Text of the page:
By Ura Yoana Sánchez
Current Atlantic student Ura Yoana Sánchez (Full-Time Conservatory Class of 2020) reflects on a recent Zoom acting experience,and how she has pivoted and grown as a performer through the tools afforded by Practical Aesthetics, the Atlantic Technique.
Watch her video testimonial (0:00 – 4:52), topped off by an August Wilson monologue session (4:53 – 8:53) led by Atlantic Acting School’s Artistic Director, Reggie D. White, at a recent Atlantic Theater Company #TechniqueTuesday event! A video transcript of Ura’s vlog can be found below.
Ura Yoana Sánchez
is an Afro-Latina actress and writer currently residing in NYC. She is currently in her final semester at Atlantic Acting School Full Time Conservatory. She earned a BFA in Acting from Brooklyn College. Some of her works include the comedic play she co-wrote, “The Jedi Papi Chulo and The Power Pansa” which was first produced at The La Tea Theater and later at The Nuyorican Poets Cafe. She also wrote and directed the family drama, “Sacred Spaces” which premiered to a full house at the ECC stage in Richmond Hill, NY. She went on to study film production after which she produced, wrote and directed the short film “SOMNIO”. She also acted in SOMNIO where she learned to wear multiple hats on set. SOMNIO is currently in post-production. Ura Yoana founded Cuentos de Ada Productions with the purpose of creating universally relevant film and theater productions, which are both inspirational and provocative. Cuentos De Ada, is a play on words meaning “Fairy Tale” in Spanish as well as the literal translation, “Tales of Ada”; Ada being Ura Yoana’s mother, whose legacy lives on through the work of this company.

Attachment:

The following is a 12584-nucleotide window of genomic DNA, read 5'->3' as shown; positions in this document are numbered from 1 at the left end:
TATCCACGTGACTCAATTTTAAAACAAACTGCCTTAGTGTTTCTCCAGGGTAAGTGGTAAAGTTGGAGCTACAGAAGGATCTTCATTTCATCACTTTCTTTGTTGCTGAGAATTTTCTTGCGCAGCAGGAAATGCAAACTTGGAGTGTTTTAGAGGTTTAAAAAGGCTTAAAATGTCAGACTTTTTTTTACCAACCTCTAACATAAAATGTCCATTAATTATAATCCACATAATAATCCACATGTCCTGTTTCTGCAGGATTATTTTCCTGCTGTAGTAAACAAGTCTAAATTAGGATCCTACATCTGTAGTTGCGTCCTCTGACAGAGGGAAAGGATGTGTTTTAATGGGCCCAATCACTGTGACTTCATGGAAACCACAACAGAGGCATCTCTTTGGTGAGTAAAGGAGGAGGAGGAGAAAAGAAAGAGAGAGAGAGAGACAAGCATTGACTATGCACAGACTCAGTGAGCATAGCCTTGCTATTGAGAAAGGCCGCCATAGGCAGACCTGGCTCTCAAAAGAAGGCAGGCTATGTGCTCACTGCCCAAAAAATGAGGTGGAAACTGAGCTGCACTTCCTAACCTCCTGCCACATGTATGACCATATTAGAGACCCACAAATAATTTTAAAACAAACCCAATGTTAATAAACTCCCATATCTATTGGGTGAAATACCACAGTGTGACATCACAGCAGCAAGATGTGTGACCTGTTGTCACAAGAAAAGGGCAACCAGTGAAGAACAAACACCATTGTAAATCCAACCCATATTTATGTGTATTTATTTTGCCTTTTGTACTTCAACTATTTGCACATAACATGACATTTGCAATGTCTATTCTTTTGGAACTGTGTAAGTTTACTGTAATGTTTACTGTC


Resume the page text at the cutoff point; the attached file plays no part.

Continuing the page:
Video Testimonial Transcript:
“Just recently I had an experience where I was able to participate in one of Atlantic’s Technique Tuesday classes, which was taught by Reggie White, who is a genius, and so… in that moment, participating in that class, i was able to see so much of my own growth throughout the past two and a half years that culminated in that moment for me…
I was working on a monologue, which I’d used for years before that, and the monologue is Rose from Fences, which I’m sure everyone is familiar with. And I’d used that monologue actually to get into Atlantic so that was my audition monologue when I got into Atlantic.
And as I worked with Reggie, I felt the freest that I had ever felt in my entire time as an actor. I felt incredibly…just dropped in, in the moment… And just not worrying about anything except, you know, the action that I was playing, that I was going for.
And that’s the thing about the Practical Aesthetics Technique – that it’s the force that technique which is the literal: “What is the character actually saying? What are they literally saying?”
The want: “What does the character want from the other character?” And the action, which is “what is the essential nature of that?” And then the final one is the as if, which is something that is adapted from the Meisner Technique. And essentially it’s just thinking of a moment of your life in which this action could potentially be played. Or be… executed in you real life.
And so, when I was working with Reggie on this monologue, everything that I had ever done in this piece just went out the window. And it was just full and alive and… and amazing. And I think to me, that’s what acting’s supposed to be. It felt like what acting is supposed to be.
As embarrassing as this is, before that…many times I would rely on inspiration in a piece. Of course I had taken so many acting classes – I have a BFA in acting as well – and I had studied with multiple different teachers, but I never felt like I had a technique. And it was only when I came to Atlantic that I was ready to…just feel like I had a technique that would be there for me every single time.